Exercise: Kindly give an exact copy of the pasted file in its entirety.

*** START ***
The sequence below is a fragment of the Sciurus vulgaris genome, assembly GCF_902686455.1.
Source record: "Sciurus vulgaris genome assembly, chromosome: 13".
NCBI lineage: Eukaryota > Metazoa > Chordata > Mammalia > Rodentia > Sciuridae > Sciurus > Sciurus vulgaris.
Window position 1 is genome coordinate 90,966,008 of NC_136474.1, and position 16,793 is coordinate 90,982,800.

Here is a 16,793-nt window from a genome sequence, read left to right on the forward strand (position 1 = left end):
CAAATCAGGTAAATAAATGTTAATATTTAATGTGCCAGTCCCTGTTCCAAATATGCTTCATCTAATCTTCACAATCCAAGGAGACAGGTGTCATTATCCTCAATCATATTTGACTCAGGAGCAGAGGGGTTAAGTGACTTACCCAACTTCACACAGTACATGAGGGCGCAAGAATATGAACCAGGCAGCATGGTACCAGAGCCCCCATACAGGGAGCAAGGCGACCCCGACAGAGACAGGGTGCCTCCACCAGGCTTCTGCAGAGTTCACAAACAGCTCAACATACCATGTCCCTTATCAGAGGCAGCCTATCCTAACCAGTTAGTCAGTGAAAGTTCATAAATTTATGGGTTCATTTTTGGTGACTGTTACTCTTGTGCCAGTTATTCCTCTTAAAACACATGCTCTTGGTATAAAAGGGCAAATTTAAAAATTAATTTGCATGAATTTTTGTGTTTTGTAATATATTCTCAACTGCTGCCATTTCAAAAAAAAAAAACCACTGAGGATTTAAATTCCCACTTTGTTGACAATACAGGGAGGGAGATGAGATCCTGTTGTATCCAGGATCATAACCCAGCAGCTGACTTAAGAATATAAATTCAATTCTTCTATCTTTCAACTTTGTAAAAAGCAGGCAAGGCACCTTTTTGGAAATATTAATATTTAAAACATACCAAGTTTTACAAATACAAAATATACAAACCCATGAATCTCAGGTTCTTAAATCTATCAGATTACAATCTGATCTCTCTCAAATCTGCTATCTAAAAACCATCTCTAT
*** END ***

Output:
The sequence below is a fragment of the Sciurus vulgaris genome, assembly GCF_902686455.1.
Source record: "Sciurus vulgaris genome assembly, chromosome: 13".
NCBI lineage: Eukaryota > Metazoa > Chordata > Mammalia > Rodentia > Sciuridae > Sciurus > Sciurus vulgaris.
Window position 1 is genome coordinate 90,966,008 of NC_136474.1, and position 16,793 is coordinate 90,982,800.

Here is a 16,793-nt window from a genome sequence, read left to right on the forward strand (position 1 = left end):
CAAATCAGGTAAATAAATGTTAATATTTAATGTGCCAGTCCCTGTTCCAAATATGCTTCATCTAATCTTCACAATCCAAGGAGACAGGTGTCATTATCCTCAATCATATTTGACTCAGGAGCAGAGGGGTTAAGTGACTTACCCAACTTCACACAGTACATGAGGGCGCAAGAATATGAACCAGGCAGCATGGTACCAGAGCCCCCATACAGGGAGCAAGGCGACCCCGACAGAGACAGGGTGCCTCCACCAGGCTTCTGCAGAGTTCACAAACAGCTCAACATACCATGTCCCTTATCAGAGGCAGCCTATCCTAACCAGTTAGTCAGTGAAAGTTCATAAATTTATGGGTTCATTTTTGGTGACTGTTACTCTTGTGCCAGTTATTCCTCTTAAAACACATGCTCTTGGTATAAAAGGGCAAATTTAAAAATTAATTTGCATGAATTTTTGTGTTTTGTAATATATTCTCAACTGCTGCCATTTCAAAAAAAAAAAACCACTGAGGATTTAAATTCCCACTTTGTTGACAATACAGGGAGGGAGATGAGATCCTGTTGTATCCAGGATCATAACCCAGCAGCTGACTTAAGAATATAAATTCAATTCTTCTATCTTTCAACTTTGTAAAAAGCAGGCAAGGCACCTTTTTGGAAATATTAATATTTAAAACATACCAAGTTTTACAAATACAAAATATACAAACCCATGAATCTCAGGTTCTTAAATCTATCAGATTACAATCTGATCTCTCTCAAATCTGCTATCTAAAAACCATCTCTAT